Cricket fans visiting Adelaide City won’t want to miss out on a tour of the Adelaide Oval. As the site of numerous test matches and Ashes wins, the cricket ground is full of fascinating sporting history and incredible stories.
Throughout the stadium, you’ll come across plenty of memorabilia that commemorate previous Australian cricket players and their many feats. One such commemoration is the statue of Donald Bradman.
For those of you that aren’t aware of this sporting hero, Sir Donald George Bradman (often dubbed The Don) was a hugely popular Australian cricketer who has since been described as the greatest batsman of all time – no easy feat. His test batting average is thought to be the greatest achievement in any major sport, hence why the bronze statue was erected in his honour at the Oval.
Costing $115,000, the statue was unveiled just outside the cricket ground on February 25th 2002, one year after the cricket legend’s death. It was sculpted by Adelaide artist Robert Hannaford and cast by Mylor Sculpture. Standing at around 2.5 metres high on a 1.5 metre stone plinth, it’s very difficult to miss. The statue itself was unveiled by Governor Marjorie Jackson-Nelson and the Lord Mayor, Mr. Alfred Huang, in front of over 100 guests.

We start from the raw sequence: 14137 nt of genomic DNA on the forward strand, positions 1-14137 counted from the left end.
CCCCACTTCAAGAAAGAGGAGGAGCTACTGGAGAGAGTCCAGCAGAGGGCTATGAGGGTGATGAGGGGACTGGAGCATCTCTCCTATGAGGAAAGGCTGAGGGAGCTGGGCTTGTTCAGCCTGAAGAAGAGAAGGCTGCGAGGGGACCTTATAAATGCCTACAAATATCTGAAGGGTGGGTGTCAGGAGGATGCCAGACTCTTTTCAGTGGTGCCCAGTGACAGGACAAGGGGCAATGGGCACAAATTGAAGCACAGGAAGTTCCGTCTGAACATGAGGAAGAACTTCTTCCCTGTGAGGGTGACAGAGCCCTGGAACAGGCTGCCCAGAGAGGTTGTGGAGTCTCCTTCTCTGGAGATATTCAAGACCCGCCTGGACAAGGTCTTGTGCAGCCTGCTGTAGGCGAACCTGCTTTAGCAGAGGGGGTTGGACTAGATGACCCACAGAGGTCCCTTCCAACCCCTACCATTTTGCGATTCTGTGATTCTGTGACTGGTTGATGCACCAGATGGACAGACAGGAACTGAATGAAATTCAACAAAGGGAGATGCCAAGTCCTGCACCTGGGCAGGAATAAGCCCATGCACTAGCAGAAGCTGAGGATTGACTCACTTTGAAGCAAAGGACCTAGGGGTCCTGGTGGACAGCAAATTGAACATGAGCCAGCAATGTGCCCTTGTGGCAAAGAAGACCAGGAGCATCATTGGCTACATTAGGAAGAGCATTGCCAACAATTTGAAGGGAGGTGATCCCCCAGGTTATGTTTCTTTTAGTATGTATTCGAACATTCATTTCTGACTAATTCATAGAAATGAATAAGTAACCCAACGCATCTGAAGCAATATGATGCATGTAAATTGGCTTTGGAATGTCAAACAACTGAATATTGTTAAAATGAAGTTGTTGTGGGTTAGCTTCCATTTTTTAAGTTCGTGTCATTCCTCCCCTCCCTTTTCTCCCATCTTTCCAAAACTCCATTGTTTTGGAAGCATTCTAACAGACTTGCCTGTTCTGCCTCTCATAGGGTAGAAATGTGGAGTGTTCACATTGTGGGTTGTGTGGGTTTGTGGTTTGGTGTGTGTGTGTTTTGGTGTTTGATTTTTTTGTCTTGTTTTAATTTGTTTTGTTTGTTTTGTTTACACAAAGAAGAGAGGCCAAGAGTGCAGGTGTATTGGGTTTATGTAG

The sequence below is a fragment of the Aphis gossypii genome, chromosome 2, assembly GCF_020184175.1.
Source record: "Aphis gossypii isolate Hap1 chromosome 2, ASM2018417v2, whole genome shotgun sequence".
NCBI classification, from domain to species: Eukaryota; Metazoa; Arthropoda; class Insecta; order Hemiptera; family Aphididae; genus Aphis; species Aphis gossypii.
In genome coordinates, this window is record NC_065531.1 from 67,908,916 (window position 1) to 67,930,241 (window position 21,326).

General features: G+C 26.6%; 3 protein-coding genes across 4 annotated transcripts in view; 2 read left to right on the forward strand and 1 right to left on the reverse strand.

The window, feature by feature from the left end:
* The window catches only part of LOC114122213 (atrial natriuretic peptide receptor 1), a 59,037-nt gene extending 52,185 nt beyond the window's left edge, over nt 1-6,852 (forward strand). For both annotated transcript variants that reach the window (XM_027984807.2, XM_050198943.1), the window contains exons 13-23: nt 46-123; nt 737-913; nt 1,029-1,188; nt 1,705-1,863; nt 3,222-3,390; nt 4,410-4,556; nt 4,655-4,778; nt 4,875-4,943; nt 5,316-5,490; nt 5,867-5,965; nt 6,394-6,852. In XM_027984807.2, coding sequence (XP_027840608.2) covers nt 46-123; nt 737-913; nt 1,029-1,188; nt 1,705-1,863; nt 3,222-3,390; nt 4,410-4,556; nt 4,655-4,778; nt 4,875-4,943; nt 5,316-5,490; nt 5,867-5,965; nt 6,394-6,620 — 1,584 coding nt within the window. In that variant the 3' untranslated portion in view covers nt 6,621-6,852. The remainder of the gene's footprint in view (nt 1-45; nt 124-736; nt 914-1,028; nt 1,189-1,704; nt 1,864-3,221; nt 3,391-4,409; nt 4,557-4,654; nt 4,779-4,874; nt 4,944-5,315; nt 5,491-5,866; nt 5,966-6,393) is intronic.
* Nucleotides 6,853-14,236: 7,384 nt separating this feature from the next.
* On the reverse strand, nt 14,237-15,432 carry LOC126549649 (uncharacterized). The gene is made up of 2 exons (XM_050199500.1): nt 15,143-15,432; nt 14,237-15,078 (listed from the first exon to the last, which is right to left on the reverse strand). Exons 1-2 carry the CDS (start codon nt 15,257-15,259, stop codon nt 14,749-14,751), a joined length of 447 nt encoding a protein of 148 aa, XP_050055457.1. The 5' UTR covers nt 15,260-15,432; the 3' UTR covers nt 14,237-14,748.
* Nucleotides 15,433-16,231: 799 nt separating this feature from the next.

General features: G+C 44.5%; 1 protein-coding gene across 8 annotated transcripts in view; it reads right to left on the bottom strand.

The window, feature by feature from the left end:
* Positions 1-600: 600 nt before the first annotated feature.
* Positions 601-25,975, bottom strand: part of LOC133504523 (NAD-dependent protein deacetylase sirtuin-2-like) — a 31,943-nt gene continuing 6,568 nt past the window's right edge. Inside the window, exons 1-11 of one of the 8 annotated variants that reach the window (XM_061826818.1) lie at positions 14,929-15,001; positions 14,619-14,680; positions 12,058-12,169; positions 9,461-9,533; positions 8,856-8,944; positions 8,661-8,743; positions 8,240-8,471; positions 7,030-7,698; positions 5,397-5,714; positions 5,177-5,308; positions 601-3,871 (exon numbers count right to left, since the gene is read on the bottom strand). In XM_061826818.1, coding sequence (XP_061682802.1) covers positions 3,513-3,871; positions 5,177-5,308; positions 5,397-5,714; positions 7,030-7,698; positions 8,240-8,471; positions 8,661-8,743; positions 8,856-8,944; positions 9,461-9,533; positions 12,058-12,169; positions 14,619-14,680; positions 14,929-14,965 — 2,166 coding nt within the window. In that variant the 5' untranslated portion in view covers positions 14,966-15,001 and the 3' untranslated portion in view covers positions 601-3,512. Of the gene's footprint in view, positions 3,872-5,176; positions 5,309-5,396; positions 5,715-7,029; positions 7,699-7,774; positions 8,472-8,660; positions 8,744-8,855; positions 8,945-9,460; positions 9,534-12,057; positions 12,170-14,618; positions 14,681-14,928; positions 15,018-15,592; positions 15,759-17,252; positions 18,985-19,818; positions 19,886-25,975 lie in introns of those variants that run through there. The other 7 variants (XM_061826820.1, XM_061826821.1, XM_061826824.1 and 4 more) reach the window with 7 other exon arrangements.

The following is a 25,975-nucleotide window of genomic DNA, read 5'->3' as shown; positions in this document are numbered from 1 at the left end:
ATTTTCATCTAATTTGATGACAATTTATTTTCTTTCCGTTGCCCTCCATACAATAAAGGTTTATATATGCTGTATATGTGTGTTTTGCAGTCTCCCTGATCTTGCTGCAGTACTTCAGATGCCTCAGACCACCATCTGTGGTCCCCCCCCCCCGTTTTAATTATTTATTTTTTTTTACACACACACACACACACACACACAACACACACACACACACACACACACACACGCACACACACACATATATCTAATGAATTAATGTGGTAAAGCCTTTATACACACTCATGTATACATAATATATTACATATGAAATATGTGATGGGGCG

Why Was Donald Bradman so Special?
There are rumours circulating in Australian sporting folklore that, when young, Bradman practised his sport with just a cricket stump and a golf ball. When he joined the Australian cricket team, he quickly rose to fame in just over two years and, right before his 22nd birthday, he managed to set numerous high-scoring records, many of which still stand unbeaten.
Bradman played for Australia for 20 years and consistently set new records on top of his old ones, making him an exceptional player of his time – and all time. He managed to make cricket great again during the Great Depression after taking a hiatus during the Second World War. Right after the enforced stoppage of cricket, Bradman came back captaining an Australian team that were aptly dubbed “The Invincibles” because of their record-breaking, unbeaten tour of England.
Sporting enthusiasts will enjoy soaking up the historic meaning behind the statue, but it is also a chance for non-sports enthusiasts to learn more about the importance of cricket in Australia and how the sport has evolved over the years.